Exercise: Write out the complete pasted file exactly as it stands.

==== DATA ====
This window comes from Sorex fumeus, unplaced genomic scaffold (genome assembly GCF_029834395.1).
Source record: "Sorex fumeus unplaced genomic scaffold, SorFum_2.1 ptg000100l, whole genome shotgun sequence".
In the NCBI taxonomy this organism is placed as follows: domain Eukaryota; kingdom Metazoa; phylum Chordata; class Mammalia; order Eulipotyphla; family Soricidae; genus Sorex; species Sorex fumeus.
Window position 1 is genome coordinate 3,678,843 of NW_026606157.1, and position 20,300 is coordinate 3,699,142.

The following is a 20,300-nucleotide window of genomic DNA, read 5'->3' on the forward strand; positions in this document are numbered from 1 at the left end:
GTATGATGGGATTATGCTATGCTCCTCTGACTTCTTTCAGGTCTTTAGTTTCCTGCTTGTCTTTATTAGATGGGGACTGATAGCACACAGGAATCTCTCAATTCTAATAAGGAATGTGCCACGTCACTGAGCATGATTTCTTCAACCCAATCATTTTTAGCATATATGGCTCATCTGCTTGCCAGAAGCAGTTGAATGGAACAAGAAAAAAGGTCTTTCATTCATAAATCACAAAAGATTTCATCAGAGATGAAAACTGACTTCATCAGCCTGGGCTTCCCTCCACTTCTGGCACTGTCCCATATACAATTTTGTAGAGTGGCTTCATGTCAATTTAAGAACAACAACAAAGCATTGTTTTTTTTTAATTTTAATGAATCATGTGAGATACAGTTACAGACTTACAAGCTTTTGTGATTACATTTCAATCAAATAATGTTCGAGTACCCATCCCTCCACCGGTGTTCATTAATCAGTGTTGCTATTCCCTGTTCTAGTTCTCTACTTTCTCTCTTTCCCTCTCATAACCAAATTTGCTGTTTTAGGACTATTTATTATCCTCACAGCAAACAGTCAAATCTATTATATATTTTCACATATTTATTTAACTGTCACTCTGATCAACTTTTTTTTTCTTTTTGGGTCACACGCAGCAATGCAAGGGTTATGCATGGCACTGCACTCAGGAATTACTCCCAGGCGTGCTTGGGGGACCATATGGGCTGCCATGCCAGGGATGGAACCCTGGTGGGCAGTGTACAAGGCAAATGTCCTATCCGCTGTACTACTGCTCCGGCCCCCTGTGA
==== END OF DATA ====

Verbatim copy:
This window comes from Sorex fumeus, unplaced genomic scaffold (genome assembly GCF_029834395.1).
Source record: "Sorex fumeus unplaced genomic scaffold, SorFum_2.1 ptg000100l, whole genome shotgun sequence".
In the NCBI taxonomy this organism is placed as follows: domain Eukaryota; kingdom Metazoa; phylum Chordata; class Mammalia; order Eulipotyphla; family Soricidae; genus Sorex; species Sorex fumeus.
Window position 1 is genome coordinate 3,678,843 of NW_026606157.1, and position 20,300 is coordinate 3,699,142.

The following is a 20,300-nucleotide window of genomic DNA, read 5'->3' on the forward strand; positions in this document are numbered from 1 at the left end:
GTATGATGGGATTATGCTATGCTCCTCTGACTTCTTTCAGGTCTTTAGTTTCCTGCTTGTCTTTATTAGATGGGGACTGATAGCACACAGGAATCTCTCAATTCTAATAAGGAATGTGCCACGTCACTGAGCATGATTTCTTCAACCCAATCATTTTTAGCATATATGGCTCATCTGCTTGCCAGAAGCAGTTGAATGGAACAAGAAAAAAGGTCTTTCATTCATAAATCACAAAAGATTTCATCAGAGATGAAAACTGACTTCATCAGCCTGGGCTTCCCTCCACTTCTGGCACTGTCCCATATACAATTTTGTAGAGTGGCTTCATGTCAATTTAAGAACAACAACAAAGCATTGTTTTTTTTTAATTTTAATGAATCATGTGAGATACAGTTACAGACTTACAAGCTTTTGTGATTACATTTCAATCAAATAATGTTCGAGTACCCATCCCTCCACCGGTGTTCATTAATCAGTGTTGCTATTCCCTGTTCTAGTTCTCTACTTTCTCTCTTTCCCTCTCATAACCAAATTTGCTGTTTTAGGACTATTTATTATCCTCACAGCAAACAGTCAAATCTATTATATATTTTCACATATTTATTTAACTGTCACTCTGATCAACTTTTTTTTTCTTTTTGGGTCACACGCAGCAATGCAAGGGTTATGCATGGCACTGCACTCAGGAATTACTCCCAGGCGTGCTTGGGGGACCATATGGGCTGCCATGCCAGGGATGGAACCCTGGTGGGCAGTGTACAAGGCAAATGTCCTATCCGCTGTACTACTGCTCCGGCCCCCTGTGA